Truth is Stranger than Fiction Small Group Week Email Discussion Groups Class Presentations A note about reflection journals:
A day journey of exploration for self-discovery that turned into a way of life. Although I am a fan of the literary form, up to this point my enthusiasm has resulted in no more than quiet readings of T.
Eliot, Robert Frost, and others within the confines and comforts of my home. Fortunately, a little research into such events in the Madison area resulted in me stumbling upon an annual winter event in the city, the Madison Festival of Poetry, which gave me a perfect forum for gaining a broader experience with the written form.
With the poetry festival scheduled to begin at 2: Eventually my path guided me to the location of the event, a Madison bar and restaurant called The Fountain, which was surprisingly quiet when I arrived. There, a moderate crowd of people sat making small talk at their independent tables as they waited for an event to begin.
A quick check of some nearby signage revealed I was in the correct location for the festival, which spurred me to find a seat among one of the few empty chairs in the room.
As I acclimated to the space around me, a man took to a small table at the front of the room and shifted a microphone stand to face the audience. After checking a few things in the area around him he welcomed the crowd and provided a brief introduction of the poetry festival and the presenters attending the afternoon event.
Speaking softly into the microphone, he assured everyone the gathering would provide a full experience before calling the first poet to the microphone. I was unprepared for exactly how deep that impact would be, however.
Ready for the experience! The intro Over the next two hours I sat and listened as a variety of poets from around the Madison area took to the microphone and recited a breadth of poetic works from classic and modern poets alike.
In what I found to be the best part of the event, each poet included examples of their own work in each presentation, which offered a direct connection to the intent and meaning of each passage.
With expressive force each of them framed every line of text with personal meaning, offering insight and perspective beyond the words on the page. A bit of poetic humor from Richard Merelman Life perspectives in the work of Fran Rall As I listened to works covering the beauty in life, the passage of time, and the often overlooked significance of the passing moments in our lives, I found myself enveloped in the words and caught somewhere between present and buried in introspection.
There was real, thought-provoking power to what I was observing, and it lifted me through the afternoon. In the best moments of the event, an older gentleman, R. Virgil Ellis, presented a poem tying his observations of a quiet experience in nature to his assessment of the life he had lived, and a young woman, Linda Voit, recited a poem about a passing moment in a Crate and Barrel store inspiring hope for progress in the world her young daughter would inherit.
I was witnessing raw, expressive beauty in its purest literal form, and it more amazing than I ever could have imagined. Virgil Ellis Linda Voit By the time the main presentation of the poetry festival drew to a close, I found myself stuck in place recounting the poems at the heart of the event.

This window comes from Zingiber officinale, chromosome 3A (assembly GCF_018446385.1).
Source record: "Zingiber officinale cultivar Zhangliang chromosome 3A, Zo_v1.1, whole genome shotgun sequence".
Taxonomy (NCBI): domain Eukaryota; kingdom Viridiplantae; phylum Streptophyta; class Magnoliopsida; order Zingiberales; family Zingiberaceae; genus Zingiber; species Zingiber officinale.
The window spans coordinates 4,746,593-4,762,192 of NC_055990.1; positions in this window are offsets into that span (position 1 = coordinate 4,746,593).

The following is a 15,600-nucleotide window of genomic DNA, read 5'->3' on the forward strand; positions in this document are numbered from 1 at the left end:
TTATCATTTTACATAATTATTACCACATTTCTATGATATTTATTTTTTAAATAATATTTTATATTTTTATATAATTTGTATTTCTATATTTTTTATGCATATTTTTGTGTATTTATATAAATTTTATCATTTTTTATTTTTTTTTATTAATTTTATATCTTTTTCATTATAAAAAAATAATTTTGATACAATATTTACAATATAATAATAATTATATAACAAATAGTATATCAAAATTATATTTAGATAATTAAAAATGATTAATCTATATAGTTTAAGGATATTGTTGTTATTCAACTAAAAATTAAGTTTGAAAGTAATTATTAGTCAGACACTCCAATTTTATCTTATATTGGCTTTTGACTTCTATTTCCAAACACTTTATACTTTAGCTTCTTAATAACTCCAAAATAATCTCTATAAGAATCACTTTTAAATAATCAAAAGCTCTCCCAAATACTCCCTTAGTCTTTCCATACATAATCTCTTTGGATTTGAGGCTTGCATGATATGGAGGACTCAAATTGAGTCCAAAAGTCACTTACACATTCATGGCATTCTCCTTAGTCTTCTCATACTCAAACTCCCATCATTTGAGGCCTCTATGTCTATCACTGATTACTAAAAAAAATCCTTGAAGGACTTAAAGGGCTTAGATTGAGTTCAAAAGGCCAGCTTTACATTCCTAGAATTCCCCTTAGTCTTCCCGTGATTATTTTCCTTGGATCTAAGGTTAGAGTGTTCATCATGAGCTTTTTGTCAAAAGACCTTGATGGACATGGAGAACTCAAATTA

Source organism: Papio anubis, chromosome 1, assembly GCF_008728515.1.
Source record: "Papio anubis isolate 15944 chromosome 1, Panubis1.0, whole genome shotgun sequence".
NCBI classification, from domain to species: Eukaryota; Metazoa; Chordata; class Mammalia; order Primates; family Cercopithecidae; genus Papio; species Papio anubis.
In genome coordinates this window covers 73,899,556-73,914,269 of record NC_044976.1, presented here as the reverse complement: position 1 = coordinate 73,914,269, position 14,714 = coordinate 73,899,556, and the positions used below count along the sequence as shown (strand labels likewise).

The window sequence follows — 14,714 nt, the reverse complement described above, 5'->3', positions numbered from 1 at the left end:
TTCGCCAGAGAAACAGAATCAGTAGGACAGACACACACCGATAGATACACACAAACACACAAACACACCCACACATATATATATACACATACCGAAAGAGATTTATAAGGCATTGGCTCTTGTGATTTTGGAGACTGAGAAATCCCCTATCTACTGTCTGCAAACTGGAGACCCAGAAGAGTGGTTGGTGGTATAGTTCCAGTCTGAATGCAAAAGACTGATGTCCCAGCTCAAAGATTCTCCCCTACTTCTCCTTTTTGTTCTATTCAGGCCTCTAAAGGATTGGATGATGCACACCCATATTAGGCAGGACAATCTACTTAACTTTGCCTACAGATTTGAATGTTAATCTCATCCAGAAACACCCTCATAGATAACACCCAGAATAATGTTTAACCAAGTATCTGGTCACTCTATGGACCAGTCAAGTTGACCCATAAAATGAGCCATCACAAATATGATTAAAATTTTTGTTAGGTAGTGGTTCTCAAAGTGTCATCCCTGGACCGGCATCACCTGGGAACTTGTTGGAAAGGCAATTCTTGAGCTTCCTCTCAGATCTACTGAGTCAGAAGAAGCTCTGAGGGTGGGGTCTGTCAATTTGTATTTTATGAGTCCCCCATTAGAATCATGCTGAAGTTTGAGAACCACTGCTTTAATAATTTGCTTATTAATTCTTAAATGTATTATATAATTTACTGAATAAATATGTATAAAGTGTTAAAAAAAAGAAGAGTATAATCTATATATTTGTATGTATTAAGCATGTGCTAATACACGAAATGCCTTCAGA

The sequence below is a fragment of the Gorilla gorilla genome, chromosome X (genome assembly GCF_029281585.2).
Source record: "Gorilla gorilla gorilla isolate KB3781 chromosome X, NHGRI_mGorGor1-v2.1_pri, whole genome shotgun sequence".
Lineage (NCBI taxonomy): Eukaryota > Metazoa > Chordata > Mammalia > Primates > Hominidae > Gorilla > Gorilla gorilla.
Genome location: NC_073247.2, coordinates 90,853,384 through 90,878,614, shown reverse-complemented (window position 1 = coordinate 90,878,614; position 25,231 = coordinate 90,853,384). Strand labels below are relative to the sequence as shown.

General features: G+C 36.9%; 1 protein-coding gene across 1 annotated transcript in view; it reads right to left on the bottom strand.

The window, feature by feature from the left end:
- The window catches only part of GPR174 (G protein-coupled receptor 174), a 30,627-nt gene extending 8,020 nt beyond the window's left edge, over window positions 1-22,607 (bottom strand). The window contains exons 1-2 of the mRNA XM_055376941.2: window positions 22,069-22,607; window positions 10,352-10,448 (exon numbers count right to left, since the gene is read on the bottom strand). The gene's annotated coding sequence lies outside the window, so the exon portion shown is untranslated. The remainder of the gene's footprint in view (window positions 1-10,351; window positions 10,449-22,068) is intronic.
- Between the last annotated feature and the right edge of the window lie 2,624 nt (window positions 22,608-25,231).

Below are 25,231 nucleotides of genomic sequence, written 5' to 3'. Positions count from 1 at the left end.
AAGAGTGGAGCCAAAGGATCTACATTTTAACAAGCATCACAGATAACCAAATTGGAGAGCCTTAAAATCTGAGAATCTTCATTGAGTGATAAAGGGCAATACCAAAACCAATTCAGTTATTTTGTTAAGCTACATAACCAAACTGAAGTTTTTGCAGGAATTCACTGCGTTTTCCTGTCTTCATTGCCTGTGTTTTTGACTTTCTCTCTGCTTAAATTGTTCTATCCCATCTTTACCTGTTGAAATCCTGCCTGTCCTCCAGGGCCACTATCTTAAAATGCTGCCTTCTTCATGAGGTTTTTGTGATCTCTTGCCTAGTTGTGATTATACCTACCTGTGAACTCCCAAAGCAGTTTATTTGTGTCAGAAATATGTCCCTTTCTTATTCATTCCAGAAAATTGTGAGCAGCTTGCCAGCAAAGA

Pensive, I sat in my chair and sipped at the last part of my drink as the room around me stirred to life. While it was easy to determine I need to attend more live poetry readings, the real takeaway from the experience was the impact that came from the words of each poet.
I had been lured in by the cadence and symbolism of their words and spun into a reflective state by meaning I found within them.With countless winter trails and a well-developed hut system snowshoeing Mt Rainier couldn't be easier or more fun.
Learn more about trails and huts here. Fortunately, a little research into such events in the Madison area resulted in me stumbling upon an annual winter event in the city, the Madison Festival of Poetry, which gave me a perfect forum for gaining a broader experience with the written form.
How do I write a good personal reflection? First it is useful to clarify, ‘what is a personal reflection?’ Often, it is written by an individual to explore personal experiences, feelings and events.
A personal reflection is an opportunity to reconsider events, thoughts and feelings from a fresh perspective. As is the case with most reflective writing, a Personal Reflection is a response to a particular stimulus. Often, it is written by an individual to explore personal experiences, feelings and events.
A personal reflection is an opportunity to reconsider events, thoughts and feelings from a fresh perspective. Many blog posts are written in this style. The trek to Reflection and Louise Lakes is a quintessential Mount Rainier snowshoeing experience -- the bright, flat expanse of snow and ice covered mountain lakes, subalpine meadows that offer opportunities for romping, stupendous views of The Mountain and the Tatoosh Range, and the south end of the Mazama Ridge beckoning you to follow.
Reflection strategies for classroom activities (Compiled by Professor Diane Sloan, Miami Dade College, and based on the work of Julie Hatcher and Robert Bringle's "Reflection Activities for the College Classroom": Indiana University-Purdue University Indianapolis) It is clear that the power in learning is in the action of doing the activity.